Yurt Sweet Home

Okay, enough relaxing lazy times at the beach, finally it was time for us to move on and do something more adventurous again. So we took a marshrutka to the little town of Kochkor (and survived its tire blowout which in the end did not harm anyone except the frightening loud “BANG”) from where we organized a tour to Song-Kol lake. One great thing about Kyrgyzstan which is particularly popular and useful in its central region are the “Community Based Tourism” organizations. They successfully try to promote tourism in the country and at the same time to integrate and involve locals and preserve their culture and traditions. Our operator “Sheperd’s Life” also follows this aim and thanks to the very competent, friendly and English speaking office staff and guide we had a wonderful 3 days trek to one of the most beautiful lakes of the area. Together with a Belgian couple, we hiked over dry prairies and high mountains, through short hail storms, surrounded by thousands of sheep, cows and horses (the number one mean of transport), whom hundreds of nomads let graze there during the summer. Especially interesting and a nice experience to get a better understanding of their everyday life were the two yurtstays, where we spent the nights and had lunch, dinner and breakfast. Some nomad families in fact offer one of their yurts to visitors, without having them depraved to an artificial tourist attraction as most of the time they still continue to take care of their main tasks related to the cattle breeding. We realized how comfortable living in yurt can be in otherwise such harsh conditions and enjoyed sleeping under tons of blankets while outside an extremely cold wind was blowing. Even if Song-Kol is really lovely and worth a visit, in this case the way and yurtstays were the actual aim where we learned a lot about the Kyrgyz culture. Of course I could not have left the place without swimming in the lake, indeed I completely dived into it but could not swim longer than 10 seconds before going out again, since the water was freezingly cold :P Continue reading

Luckily They Have Mountains and Lakes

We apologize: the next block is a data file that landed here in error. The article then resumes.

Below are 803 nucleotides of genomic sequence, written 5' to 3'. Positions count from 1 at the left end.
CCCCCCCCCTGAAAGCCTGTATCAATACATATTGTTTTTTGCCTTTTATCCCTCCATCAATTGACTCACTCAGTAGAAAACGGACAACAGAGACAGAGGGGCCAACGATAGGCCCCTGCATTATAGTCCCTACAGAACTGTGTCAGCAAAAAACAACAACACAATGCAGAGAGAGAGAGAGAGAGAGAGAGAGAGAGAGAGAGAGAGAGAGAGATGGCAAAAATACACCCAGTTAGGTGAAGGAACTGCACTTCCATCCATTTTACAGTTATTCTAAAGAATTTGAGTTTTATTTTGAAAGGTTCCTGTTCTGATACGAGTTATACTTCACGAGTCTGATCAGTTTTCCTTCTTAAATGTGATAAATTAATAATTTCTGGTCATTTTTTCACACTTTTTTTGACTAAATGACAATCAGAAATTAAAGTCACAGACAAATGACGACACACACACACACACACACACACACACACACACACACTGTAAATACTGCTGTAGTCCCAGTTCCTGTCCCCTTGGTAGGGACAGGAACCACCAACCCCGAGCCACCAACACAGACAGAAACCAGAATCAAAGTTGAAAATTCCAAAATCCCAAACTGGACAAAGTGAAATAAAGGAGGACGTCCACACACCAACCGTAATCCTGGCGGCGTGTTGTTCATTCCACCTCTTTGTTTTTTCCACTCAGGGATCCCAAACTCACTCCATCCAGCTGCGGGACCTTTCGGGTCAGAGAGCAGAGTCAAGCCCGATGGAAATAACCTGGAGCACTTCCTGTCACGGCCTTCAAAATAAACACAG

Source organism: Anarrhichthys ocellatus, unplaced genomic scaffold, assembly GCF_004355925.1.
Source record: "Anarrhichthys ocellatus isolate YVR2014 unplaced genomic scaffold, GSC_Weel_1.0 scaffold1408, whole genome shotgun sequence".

Still being a bit overwhelmed and perhaps too confident about the easiness of taking a hitch in Central Asia, after the surprisingly uncomplicated border crossing to Kyrgyzstan, we jumped onto the passenger seats of an old pickup. The driver was also going all the way down along the Karkara River towards our first Kyrgyz destination, the 3rd biggest town Karakol. With our poor Russian we thought having agreed on a fair price, but when we reached our destination, the driver insisted that the price was meant to be in dollars and not the local currency. Of course this would have been way too much and the whole situation started becoming uncomfortable, almost threatening …. but in the end we could convince him to let us go without loosing such a big amount of money – yet with a slightly bitter feeling of having given him an inadequate wage for a journey he would have done anyway though. Additionally our backpacks smelled quite strongly like gasoline, because they had lied on old fuel drums in the van during the whole ride. All this was not the best start for our next country to visit! The city of Karakol itself was not really improving our mood, most houses, prefabricated blocks and streets are rather dilapidated or abandoned, there are no nice parks and everything seems to have been built thoughtless and without any soul. A few remaining buildings, monuments and avenues from the Soviet Era are always empty and contribute a lot to this bleak cityscape, and the few loveless and arbitrarily placed children’s attractions in the center are seldom used and totally unsuccessful in giving the town back a bit of life. Given that Karakol is famous for being a popular holiday destination, seeing this desolate state was a bit disappointing as well. Continue reading